Exercise: It can be hard to work out when you’re suffering chronic pain. However, exercise keeps the body in shape and reduces the risk of injury. It also releases the body’s natural neurotransmitters called endorphins, which raise mood levels and reduce pain. Talk to your physician about finding a fitness program that is safe and doable for you. You may be able to ease into low-impact exercise, such as walking, yoga, or Tai Chi, which is an adaptable exercise that focuses on joining the mind and body. A review of studies found that Tai Chi has been an effective pain management therapy for fibromyalgia, rheumatoid arthritis, low back pain, and headaches.
Alternative therapies: These health practices are intended to improve and maintain the body and mind. For instance, deep breathing and meditation techniques release pain-causing tension and lower stress levels. Biofeedback is another alternative therapy that will teach you to consciously control automatic body functions, like reactions to stress or anxiety. Acupuncture may also help relieve pain because it’s believed to release endorphins that block feelings of pain. Always talk with your physician to make sure alternative therapies won’t interfere with conventional depression, anxiety, or chronic pain treatments you’re receiving.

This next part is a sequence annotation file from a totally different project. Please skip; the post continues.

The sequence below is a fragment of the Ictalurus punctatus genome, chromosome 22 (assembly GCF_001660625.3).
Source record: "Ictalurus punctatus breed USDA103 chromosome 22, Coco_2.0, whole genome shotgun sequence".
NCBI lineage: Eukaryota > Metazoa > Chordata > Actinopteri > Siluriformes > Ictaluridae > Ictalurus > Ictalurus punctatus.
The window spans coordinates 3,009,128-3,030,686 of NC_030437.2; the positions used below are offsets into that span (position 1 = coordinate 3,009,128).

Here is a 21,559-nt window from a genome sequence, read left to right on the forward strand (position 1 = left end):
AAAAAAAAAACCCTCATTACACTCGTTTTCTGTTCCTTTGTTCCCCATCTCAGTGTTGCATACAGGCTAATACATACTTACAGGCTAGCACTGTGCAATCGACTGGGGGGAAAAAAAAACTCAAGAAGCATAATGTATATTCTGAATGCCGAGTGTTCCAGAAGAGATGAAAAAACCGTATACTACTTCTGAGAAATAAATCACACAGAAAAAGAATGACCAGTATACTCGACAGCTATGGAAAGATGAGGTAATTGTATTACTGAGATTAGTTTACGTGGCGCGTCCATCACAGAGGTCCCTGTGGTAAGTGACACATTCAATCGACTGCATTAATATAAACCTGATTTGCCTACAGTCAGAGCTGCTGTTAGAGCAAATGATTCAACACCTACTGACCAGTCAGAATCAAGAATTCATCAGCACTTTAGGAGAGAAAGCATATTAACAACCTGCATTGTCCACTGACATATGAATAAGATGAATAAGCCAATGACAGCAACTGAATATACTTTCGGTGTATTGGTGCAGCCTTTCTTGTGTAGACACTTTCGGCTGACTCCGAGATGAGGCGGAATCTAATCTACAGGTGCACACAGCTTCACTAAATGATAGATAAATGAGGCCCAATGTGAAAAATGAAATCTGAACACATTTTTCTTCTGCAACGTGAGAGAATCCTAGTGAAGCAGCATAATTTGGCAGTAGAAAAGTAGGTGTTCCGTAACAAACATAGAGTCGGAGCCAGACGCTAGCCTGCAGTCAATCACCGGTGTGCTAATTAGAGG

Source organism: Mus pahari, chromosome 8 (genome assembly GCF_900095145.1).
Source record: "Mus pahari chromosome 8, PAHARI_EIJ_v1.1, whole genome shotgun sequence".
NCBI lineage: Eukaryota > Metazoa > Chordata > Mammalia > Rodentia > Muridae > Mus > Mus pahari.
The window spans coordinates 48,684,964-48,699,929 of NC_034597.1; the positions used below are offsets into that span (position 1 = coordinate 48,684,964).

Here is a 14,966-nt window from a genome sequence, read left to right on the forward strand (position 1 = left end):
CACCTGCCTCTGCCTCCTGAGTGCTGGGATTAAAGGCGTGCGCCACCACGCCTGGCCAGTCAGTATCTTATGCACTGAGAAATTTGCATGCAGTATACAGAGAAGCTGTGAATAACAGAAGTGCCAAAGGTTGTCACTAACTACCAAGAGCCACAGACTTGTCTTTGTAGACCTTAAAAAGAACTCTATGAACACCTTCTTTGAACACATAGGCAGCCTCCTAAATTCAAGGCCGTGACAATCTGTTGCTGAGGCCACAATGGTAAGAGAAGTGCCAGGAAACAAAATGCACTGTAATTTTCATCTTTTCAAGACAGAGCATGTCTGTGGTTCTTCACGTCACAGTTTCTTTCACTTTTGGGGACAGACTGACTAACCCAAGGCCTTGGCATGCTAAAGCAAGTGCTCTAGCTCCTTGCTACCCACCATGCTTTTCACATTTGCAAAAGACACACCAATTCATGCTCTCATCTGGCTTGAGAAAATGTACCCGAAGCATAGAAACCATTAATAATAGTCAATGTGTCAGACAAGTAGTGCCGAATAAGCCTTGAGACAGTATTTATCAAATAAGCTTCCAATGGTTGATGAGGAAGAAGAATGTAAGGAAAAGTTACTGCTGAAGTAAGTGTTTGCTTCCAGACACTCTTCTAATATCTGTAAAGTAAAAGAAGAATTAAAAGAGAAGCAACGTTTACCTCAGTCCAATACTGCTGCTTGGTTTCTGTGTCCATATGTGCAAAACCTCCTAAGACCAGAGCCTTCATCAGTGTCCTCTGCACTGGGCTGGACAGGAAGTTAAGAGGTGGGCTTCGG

Sleep solutions: Chronic pain, depression, and anxiety all interfere with healthy sleep, which, in turn, can make symptoms for the disorders worse. Talk to a health professional about finding relief for insomnia and other sleep problems. Medications may offer a short-term solution, but other strategies, like cognitive behavioral therapy for insomnia, will create the good sleep habits that lead to long-term relief.
Whether your chronic pain is causing depression and anxiety or the other way around, the only path to feeling better is to treat each disorder. Consult a mental health professional today to start a treatment plan that helps you reclaim your life.
Choose a better life. Choose recovery.